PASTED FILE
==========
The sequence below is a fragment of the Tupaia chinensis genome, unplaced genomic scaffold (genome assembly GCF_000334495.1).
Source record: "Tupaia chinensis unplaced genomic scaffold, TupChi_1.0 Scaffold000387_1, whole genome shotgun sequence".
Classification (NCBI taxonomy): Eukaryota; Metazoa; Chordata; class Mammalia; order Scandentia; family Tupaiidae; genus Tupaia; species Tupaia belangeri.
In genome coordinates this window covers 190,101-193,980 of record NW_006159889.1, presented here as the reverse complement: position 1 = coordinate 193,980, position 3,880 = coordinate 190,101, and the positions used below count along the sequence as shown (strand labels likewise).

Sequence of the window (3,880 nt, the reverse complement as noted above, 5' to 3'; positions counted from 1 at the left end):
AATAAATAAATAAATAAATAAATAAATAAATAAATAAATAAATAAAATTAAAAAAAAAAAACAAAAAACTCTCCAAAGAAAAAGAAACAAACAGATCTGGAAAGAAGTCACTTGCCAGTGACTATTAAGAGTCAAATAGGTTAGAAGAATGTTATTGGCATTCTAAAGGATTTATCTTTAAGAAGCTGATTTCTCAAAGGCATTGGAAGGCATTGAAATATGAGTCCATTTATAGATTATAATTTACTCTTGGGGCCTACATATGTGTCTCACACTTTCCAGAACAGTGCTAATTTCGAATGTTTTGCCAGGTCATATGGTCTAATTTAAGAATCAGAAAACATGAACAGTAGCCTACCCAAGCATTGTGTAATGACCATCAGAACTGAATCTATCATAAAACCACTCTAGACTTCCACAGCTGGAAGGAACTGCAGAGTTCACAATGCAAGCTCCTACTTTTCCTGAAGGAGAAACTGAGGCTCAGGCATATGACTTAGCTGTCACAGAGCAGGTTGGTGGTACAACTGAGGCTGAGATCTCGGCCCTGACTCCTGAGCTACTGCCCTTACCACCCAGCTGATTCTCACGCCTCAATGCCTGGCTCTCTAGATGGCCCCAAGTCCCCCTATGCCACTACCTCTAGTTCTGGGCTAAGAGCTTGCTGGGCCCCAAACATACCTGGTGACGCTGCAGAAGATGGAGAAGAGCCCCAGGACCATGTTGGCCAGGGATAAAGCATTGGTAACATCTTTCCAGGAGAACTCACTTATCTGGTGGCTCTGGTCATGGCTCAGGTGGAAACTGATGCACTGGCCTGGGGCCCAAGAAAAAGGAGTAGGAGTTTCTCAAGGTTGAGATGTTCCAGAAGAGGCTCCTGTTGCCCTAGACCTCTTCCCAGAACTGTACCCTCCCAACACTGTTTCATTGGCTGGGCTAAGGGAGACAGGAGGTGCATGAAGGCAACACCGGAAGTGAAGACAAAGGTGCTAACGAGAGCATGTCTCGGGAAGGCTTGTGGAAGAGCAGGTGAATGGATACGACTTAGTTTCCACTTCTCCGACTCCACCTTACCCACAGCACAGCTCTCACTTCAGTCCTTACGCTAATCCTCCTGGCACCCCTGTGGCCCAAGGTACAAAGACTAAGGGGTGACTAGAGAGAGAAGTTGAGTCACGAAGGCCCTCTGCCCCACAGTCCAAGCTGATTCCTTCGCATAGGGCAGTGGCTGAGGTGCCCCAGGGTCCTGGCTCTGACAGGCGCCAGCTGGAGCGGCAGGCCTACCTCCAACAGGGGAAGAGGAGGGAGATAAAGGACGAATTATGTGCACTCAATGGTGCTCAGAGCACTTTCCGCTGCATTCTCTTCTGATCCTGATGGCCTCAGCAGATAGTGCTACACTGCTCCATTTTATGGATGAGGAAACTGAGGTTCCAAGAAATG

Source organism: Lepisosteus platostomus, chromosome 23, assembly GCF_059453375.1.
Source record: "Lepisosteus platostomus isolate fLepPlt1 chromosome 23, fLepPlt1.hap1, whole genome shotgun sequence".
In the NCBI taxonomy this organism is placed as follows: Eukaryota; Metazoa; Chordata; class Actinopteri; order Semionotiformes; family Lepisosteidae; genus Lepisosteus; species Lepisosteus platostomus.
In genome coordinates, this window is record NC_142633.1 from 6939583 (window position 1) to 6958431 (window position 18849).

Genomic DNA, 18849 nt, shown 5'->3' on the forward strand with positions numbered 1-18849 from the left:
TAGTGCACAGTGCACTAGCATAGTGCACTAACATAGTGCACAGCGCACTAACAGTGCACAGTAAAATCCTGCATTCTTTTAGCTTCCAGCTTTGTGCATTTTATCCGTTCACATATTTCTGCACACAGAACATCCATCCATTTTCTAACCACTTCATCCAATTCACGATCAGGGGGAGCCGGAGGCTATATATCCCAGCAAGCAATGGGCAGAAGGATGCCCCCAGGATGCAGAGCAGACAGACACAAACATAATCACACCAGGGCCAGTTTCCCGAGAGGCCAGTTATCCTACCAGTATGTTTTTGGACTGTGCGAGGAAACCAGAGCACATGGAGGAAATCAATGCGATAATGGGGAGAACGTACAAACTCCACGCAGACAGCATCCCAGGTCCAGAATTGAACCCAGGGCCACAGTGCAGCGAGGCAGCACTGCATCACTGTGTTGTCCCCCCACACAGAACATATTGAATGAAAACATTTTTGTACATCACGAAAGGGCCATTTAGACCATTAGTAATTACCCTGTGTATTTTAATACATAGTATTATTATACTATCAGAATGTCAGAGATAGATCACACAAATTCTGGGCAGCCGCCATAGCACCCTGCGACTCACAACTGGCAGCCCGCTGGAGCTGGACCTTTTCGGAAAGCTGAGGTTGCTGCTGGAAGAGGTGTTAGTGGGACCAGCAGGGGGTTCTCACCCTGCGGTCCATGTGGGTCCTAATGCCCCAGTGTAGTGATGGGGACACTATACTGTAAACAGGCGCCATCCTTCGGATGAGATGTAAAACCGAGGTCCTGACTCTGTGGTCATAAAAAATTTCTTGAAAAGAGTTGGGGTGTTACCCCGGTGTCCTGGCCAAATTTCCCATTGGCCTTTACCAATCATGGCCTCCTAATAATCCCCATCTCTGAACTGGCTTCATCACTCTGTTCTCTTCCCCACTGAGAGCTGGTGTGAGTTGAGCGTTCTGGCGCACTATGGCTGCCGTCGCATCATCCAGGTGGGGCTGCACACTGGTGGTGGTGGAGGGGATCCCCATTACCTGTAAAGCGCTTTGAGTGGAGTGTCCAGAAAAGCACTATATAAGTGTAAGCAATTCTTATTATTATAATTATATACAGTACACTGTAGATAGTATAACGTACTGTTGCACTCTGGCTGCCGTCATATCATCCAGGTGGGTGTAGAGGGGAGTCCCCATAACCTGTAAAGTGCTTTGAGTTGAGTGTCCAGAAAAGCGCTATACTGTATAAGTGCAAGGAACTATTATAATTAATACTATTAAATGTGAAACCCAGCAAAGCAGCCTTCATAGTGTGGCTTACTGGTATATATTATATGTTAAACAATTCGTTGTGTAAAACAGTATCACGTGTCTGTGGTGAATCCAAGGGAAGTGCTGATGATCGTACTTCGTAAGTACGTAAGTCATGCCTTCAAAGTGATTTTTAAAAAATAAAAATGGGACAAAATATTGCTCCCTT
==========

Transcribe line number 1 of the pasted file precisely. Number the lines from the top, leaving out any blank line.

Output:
The sequence below is a fragment of the Tupaia chinensis genome, unplaced genomic scaffold (genome assembly GCF_000334495.1).